In a word: sufficient. This is block-level encryption, so it is filesystem-independent. Ubuntu's transparent encryption is done through dm-crypt using LUKS as the key setup. The built-in default for cryptsetup versions before 1.6.0 is aes-cbc-essiv:sha256 with 256-bit keys. The default for 1.6.0 and after (released 14-Jan-2013) is aes-xts-plain64:sha256 ...


99

Your most recent edit indicates that your pictures are procedurally-generated, so your key size will therefore be bounded by the amount of state required to generate an image. Yours seem to be parameterized by four floats for the initial conditions (and fixed output image size, camera location, point light location, convergence conditions, etc). Those 128-...


92

Producing SHA-1 collisions is not that easy. It seems reasonable that the attack with has been described on SHA-1 really works with an average cost of 261, much faster than the generic birthday attack (which is in 280), but still quite difficult (doable, but expensive). That being said, we do not really know what makes hash functions resistant (see for ...


89

This is a serious problem in password-management. The first problem here is the way they managed his key in their source code. SnapChat states that they send the photos encrypted over internet, and it is true after all, but they are using a "pre-shared" key to encrypt this data (badly using also AES in ECB mode) so, every user around the planet has the key ...


87

Don't roll your own crypto! From a purely cryptographic point of view, any length-preserving bijective function cannot reduce security. In fact, even the identity function, defined as f(x) = x, will not reduce security, assuming the keys used for the standard cipher and your homebrew cipher are mutually independent. The only possible way it could reduce ...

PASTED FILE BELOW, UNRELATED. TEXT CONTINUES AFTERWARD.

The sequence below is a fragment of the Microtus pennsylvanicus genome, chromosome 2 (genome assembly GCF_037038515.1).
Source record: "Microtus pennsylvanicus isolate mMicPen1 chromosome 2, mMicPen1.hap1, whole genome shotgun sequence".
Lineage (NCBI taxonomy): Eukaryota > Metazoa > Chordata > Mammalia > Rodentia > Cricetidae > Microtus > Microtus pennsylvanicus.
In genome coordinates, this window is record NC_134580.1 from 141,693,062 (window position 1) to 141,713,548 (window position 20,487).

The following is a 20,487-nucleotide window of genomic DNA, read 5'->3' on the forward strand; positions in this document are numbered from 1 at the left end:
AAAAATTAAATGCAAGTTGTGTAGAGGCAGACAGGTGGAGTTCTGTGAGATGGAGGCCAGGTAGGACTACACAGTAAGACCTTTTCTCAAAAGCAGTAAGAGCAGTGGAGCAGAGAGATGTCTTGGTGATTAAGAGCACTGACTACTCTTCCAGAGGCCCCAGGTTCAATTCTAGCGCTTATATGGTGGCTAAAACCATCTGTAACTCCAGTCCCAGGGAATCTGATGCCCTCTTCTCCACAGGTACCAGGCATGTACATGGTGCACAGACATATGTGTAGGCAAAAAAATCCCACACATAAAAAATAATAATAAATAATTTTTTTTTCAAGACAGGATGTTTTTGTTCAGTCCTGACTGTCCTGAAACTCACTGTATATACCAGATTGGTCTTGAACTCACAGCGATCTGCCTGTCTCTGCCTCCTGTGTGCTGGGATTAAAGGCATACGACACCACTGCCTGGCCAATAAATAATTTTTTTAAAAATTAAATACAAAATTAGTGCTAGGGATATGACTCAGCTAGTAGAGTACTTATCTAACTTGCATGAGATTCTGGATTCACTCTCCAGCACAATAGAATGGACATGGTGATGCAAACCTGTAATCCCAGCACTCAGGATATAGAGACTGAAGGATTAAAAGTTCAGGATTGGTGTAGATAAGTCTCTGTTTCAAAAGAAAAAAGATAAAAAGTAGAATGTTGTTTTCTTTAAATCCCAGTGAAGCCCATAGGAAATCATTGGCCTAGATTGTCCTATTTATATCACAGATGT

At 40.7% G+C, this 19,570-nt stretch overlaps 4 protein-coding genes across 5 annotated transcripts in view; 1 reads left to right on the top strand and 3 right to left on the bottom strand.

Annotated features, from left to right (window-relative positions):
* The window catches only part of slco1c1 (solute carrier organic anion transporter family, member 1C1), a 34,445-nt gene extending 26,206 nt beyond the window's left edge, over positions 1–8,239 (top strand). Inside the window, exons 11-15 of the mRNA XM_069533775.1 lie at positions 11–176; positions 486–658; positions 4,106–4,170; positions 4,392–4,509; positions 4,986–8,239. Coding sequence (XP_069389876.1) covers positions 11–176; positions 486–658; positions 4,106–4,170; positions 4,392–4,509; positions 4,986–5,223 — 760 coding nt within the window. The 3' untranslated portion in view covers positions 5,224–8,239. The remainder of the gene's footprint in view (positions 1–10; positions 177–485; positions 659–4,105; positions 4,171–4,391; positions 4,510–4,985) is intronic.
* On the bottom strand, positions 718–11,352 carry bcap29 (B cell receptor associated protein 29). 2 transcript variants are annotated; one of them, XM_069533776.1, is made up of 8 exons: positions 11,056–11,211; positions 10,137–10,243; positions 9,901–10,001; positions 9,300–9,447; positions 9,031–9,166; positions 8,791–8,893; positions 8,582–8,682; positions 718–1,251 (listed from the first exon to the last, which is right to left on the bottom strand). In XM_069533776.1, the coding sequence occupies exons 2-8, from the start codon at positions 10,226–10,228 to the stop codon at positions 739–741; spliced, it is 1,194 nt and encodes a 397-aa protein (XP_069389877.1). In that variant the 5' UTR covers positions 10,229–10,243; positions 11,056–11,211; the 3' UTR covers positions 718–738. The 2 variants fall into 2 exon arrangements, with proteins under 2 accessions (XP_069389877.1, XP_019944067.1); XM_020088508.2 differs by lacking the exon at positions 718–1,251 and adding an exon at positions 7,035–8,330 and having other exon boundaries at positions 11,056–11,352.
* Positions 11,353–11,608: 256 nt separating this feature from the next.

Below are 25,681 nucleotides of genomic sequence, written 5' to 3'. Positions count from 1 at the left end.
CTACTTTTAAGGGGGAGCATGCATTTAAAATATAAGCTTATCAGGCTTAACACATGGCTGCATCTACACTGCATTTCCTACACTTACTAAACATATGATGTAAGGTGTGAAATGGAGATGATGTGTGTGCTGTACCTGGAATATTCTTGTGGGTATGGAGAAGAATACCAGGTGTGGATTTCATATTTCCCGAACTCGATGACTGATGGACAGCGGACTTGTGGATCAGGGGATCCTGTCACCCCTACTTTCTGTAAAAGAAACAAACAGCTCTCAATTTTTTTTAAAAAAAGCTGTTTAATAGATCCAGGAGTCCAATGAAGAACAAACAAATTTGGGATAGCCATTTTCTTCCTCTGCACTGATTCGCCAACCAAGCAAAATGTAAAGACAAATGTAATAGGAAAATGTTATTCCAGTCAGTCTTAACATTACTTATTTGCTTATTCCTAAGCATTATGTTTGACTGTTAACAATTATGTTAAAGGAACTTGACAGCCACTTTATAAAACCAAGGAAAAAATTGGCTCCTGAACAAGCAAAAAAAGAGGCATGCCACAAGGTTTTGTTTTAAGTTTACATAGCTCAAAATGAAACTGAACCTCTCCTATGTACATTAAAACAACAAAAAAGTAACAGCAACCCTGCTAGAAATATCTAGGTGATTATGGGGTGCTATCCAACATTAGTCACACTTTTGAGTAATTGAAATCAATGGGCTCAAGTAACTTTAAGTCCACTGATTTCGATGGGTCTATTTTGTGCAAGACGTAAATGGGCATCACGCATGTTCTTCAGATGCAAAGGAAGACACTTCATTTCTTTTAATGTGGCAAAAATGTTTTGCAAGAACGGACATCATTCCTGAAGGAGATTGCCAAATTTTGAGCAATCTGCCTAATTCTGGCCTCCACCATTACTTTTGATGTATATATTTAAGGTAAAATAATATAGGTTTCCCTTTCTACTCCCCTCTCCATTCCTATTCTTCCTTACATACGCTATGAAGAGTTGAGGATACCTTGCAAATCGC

87

exactly one message maps to a given hash This is not possible due to the pigeonhole principle. As long as the input message to the hash function can be larger than the hash itself, it is guaranteed that some messages collide with each other and map to the same hash. This is normal and is not a problem for the security of hashes by itself. You only need to ...


85

The side channel attacks mentioned are a big thing. I would generalize it a bit more. Your crypto library is very high risk/high difficulty code. This is often the library that is trusted to protect the rest of an otherwise soft system. Mistakes here can easily be millions of dollars. Worse, you often have to fight your own compiler. The trusted ...


83

ECDHE suites use elliptic curve diffie-hellman key exchange, where DHE suites use normal diffie-hellman. This exchange is signed with RSA, in the same way in both cases. The main advantage of ECDHE is that it is significantly faster than DHE. This blog article talks a bit about the performance of ECDHE vs. DHE in the context of SSL.


81

I would take their argument and replace "cryptography" with "locks and keys on our houses" and see if they still agree: If more terrorists and criminals would be caught by not having locks and keys on our houses, I would not blame warrantless searches by government and companies in our homes.


80

Because this is a fundamental principle of information theory. If a machine can decrypt a piece of information and keep it for ten seconds, it can decrypt it and keep it forever. Any attempt to disguise this is simply smoke and mirrors.